The longest eight golfers on Earth competing will be:

  • Daniel Beckman, 30, Fresno, California
  • Jeff Crittenden, 43, Greensboro, North Carolina
  • Jeff Flagg, 29, Pelham, Alabama
  • Matt Hanger, 30, Anaheim, California
  • Joe Miller, 29, London, England
  • Connor Powers, 30, Naperville, Illinois
  • Jamie Sadlowski , 26, St. Paul, Alberta, Canada
  • Adam Smith, 24, Tomball, Texas

Miller won the world title in 2010 and was undefeated in 2014 on the Long Drivers European Tour, where he has captured 12 titles. He finished as the runner-up at the 2013 RE/MAX World Long Drive Championship to Tim Burke, who hit a world-record drive of 427 yards to win the title. Burke failed to qualify for a return trip to Las Vegas. Sadlowski, who famously broke two simulators during appearances on Golf Channel, is a two-time world champion and is making his eighth-straight appearance in the final – the longest active streak.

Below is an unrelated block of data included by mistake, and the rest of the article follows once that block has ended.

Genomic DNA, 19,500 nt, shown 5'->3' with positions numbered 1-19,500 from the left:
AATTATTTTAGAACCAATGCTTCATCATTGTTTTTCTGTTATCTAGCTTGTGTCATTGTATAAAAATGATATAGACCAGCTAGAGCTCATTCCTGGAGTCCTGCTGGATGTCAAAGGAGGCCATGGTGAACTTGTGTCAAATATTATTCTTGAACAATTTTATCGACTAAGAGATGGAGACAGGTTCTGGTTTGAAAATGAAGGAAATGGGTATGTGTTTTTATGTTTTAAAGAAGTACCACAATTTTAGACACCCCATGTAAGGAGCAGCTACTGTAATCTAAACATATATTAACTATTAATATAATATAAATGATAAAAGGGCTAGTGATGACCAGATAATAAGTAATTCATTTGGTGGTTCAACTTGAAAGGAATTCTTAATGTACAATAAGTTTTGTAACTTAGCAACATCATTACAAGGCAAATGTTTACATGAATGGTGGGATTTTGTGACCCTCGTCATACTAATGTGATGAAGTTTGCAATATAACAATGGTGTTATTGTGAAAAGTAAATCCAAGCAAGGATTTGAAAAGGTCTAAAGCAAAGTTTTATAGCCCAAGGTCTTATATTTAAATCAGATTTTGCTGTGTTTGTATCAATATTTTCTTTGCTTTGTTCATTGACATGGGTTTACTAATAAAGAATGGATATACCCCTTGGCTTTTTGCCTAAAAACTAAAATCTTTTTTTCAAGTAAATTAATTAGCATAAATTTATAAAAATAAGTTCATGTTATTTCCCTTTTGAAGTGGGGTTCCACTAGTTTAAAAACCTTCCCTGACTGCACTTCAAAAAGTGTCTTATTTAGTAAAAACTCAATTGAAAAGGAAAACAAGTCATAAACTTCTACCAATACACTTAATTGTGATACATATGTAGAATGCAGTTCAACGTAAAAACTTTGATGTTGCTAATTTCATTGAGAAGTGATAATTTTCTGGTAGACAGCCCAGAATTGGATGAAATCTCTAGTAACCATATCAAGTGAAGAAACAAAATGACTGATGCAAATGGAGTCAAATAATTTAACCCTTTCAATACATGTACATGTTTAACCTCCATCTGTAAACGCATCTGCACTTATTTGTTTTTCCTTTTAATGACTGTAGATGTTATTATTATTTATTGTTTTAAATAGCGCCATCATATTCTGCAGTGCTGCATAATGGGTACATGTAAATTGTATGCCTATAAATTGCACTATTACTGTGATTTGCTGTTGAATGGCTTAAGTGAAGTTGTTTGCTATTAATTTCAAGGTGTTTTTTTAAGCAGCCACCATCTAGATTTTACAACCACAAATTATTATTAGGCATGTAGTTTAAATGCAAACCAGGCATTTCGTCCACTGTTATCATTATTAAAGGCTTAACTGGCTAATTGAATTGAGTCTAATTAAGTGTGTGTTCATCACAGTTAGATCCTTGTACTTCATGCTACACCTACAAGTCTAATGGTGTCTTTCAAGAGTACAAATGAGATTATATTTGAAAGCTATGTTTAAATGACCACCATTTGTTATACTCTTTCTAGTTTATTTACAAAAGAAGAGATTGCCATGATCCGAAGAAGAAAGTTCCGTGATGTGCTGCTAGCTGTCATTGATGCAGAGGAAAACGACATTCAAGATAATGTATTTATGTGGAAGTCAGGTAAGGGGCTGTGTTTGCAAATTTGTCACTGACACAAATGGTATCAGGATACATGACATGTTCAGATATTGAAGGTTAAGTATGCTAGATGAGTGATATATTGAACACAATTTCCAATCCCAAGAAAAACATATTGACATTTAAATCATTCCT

The head-to-head format will provide some dramatic pairings from the beginning of the show, including former World Champions Joe Miller and Jamie Sadlowski going up against each other in what could be one of the most exciting matches of the night. Players are allowed six shots in each match, played three at a time. The highest-seeded player gets to choose to hit first or second.

Match 1: Matt Hanger vs. Jeff Crittenden

Match 2: Joe Miller vs. Jamie Sadlowski

Match 3: Jeff Flagg vs. Daniel Beckman

Match 4: Adam Smith vs. Connor Powers

In October 2012, Long Drivers of America announced a new, three-year broadcast partnership with Golf Channel, which moved the RE/MAX World Long Drive Championship to air live on the network after 17 years on ESPN. This annual world championship of long driving has taken place each year since 1975 and attracts competitors from all over the world. Participation in competitions has nearly tripled and prize money has increased five-fold.

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Ortiz takes Web.com Tour clubhouse lead in Bahamas

By Golf Channel DigitalJanuary 16, 2018, 2:19 am

Former Web.com Tour Player of the Year Carlos Ortiz shot a bogey-free, 4-under-par 68 Monday to take the clubhouse lead in The Bahamas Great Exuma Classic at Sandals Emerald Bay.